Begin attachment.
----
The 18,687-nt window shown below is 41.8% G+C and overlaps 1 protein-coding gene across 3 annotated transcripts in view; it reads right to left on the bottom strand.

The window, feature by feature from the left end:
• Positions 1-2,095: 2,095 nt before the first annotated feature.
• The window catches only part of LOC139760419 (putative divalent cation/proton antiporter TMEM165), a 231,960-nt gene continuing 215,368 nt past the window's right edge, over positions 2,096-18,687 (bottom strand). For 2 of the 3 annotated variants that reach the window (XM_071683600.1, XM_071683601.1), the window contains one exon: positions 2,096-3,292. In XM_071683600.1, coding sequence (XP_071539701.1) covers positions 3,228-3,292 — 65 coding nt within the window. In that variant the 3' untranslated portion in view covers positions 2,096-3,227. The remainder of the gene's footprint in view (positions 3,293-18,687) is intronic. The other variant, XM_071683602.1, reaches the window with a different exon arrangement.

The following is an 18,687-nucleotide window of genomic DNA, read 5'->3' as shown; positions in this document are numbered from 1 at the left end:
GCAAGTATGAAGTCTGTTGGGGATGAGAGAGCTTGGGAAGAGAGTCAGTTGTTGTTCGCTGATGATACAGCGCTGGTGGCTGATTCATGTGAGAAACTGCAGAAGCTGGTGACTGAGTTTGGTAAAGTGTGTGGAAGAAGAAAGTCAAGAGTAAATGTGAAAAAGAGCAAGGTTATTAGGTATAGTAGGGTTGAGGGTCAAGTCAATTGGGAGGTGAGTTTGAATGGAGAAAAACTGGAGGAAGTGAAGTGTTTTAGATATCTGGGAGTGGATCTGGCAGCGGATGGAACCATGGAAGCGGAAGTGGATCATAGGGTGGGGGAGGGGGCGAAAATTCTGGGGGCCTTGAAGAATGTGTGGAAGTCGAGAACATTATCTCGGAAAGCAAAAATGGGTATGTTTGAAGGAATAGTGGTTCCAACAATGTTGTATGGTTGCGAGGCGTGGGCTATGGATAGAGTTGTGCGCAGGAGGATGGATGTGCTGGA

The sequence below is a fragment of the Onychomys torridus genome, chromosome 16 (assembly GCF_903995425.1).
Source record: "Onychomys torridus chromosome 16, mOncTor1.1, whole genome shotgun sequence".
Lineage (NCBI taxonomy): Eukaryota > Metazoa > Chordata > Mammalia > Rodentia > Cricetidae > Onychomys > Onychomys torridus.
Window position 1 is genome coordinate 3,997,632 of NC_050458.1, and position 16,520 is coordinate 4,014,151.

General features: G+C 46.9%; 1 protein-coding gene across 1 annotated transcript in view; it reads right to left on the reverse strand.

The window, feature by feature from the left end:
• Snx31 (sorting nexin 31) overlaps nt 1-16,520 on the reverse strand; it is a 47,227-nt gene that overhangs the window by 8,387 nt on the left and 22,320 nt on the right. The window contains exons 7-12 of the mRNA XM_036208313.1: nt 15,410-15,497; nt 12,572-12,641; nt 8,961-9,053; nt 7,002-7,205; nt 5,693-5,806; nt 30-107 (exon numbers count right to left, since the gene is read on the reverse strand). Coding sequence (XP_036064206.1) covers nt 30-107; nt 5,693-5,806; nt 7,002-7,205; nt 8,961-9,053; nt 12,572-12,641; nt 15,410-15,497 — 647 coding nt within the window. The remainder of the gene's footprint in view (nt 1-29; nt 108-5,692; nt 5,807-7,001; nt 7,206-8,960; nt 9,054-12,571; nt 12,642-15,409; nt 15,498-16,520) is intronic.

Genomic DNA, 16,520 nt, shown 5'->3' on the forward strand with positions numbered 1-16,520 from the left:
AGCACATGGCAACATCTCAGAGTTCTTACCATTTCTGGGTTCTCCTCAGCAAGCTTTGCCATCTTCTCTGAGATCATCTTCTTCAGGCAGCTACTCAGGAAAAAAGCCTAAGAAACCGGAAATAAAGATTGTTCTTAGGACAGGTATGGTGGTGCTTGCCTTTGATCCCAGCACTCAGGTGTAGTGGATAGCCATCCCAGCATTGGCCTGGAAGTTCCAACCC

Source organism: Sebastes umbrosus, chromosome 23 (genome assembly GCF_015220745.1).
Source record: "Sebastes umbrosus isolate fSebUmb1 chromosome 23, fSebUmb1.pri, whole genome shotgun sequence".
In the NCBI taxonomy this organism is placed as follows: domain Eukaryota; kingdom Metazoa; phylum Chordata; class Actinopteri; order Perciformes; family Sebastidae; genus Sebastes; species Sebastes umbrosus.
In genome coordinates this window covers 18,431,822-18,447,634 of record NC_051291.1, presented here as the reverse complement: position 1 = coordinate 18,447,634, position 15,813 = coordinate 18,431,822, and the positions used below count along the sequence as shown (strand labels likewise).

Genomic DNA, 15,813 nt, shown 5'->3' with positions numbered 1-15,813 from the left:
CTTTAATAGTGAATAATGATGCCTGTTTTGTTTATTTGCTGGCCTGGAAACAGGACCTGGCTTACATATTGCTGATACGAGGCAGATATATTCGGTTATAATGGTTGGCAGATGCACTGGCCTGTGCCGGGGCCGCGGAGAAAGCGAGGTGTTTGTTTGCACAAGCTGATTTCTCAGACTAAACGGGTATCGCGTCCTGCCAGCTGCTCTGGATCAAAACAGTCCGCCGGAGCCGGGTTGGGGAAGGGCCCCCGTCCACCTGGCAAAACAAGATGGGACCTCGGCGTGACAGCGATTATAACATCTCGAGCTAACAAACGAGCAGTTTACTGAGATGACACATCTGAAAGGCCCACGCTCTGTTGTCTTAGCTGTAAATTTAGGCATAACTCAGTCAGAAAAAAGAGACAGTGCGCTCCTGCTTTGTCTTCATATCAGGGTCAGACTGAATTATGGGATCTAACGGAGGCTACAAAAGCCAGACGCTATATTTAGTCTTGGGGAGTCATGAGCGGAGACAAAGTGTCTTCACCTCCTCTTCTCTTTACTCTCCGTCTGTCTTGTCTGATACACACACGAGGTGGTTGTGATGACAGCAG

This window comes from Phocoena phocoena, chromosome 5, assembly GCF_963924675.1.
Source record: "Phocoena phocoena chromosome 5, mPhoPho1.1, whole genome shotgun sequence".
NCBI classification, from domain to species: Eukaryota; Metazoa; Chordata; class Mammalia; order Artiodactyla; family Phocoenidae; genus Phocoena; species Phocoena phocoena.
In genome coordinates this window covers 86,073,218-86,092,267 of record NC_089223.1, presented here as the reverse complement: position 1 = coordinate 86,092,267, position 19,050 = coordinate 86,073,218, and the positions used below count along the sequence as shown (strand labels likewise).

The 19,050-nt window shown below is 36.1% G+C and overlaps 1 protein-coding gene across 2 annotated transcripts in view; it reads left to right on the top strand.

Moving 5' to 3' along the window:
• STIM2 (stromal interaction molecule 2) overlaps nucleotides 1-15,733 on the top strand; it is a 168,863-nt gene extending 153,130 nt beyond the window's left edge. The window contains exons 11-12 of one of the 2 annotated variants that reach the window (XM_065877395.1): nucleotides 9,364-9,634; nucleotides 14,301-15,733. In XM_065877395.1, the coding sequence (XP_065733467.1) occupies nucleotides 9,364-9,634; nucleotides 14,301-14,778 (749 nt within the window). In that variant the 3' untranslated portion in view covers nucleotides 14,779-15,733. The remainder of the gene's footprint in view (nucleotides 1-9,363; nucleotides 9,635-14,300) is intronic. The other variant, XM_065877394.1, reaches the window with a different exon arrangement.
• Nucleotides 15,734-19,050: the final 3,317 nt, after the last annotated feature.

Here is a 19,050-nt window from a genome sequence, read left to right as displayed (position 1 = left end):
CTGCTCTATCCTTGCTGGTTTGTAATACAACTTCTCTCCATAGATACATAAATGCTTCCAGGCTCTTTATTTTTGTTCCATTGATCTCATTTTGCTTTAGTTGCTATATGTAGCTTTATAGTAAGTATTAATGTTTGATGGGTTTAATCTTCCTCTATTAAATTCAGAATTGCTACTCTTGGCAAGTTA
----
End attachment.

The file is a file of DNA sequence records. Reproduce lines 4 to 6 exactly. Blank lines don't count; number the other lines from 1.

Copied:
• The window catches only part of LOC139760419 (putative divalent cation/proton antiporter TMEM165), a 231,960-nt gene continuing 215,368 nt past the window's right edge, over positions 2,096-18,687 (bottom strand). For 2 of the 3 annotated variants that reach the window (XM_071683600.1, XM_071683601.1), the window contains one exon: positions 2,096-3,292. In XM_071683600.1, coding sequence (XP_071539701.1) covers positions 3,228-3,292 — 65 coding nt within the window. In that variant the 3' untranslated portion in view covers positions 2,096-3,227. The remainder of the gene's footprint in view (positions 3,293-18,687) is intronic. The other variant, XM_071683602.1, reaches the window with a different exon arrangement.

The following is an 18,687-nucleotide window of genomic DNA, read 5'->3' as shown; positions in this document are numbered from 1 at the left end:
GCAAGTATGAAGTCTGTTGGGGATGAGAGAGCTTGGGAAGAGAGTCAGTTGTTGTTCGCTGATGATACAGCGCTGGTGGCTGATTCATGTGAGAAACTGCAGAAGCTGGTGACTGAGTTTGGTAAAGTGTGTGGAAGAAGAAAGTCAAGAGTAAATGTGAAAAAGAGCAAGGTTATTAGGTATAGTAGGGTTGAGGGTCAAGTCAATTGGGAGGTGAGTTTGAATGGAGAAAAACTGGAGGAAGTGAAGTGTTTTAGATATCTGGGAGTGGATCTGGCAGCGGATGGAACCATGGAAGCGGAAGTGGATCATAGGGTGGGGGAGGGGGCGAAAATTCTGGGGGCCTTGAAGAATGTGTGGAAGTCGAGAACATTATCTCGGAAAGCAAAAATGGGTATGTTTGAAGGAATAGTGGTTCCAACAATGTTGTATGGTTGCGAGGCGTGGGCTATGGATAGAGTTGTGCGCAGGAGGATGGATGTGCTGGA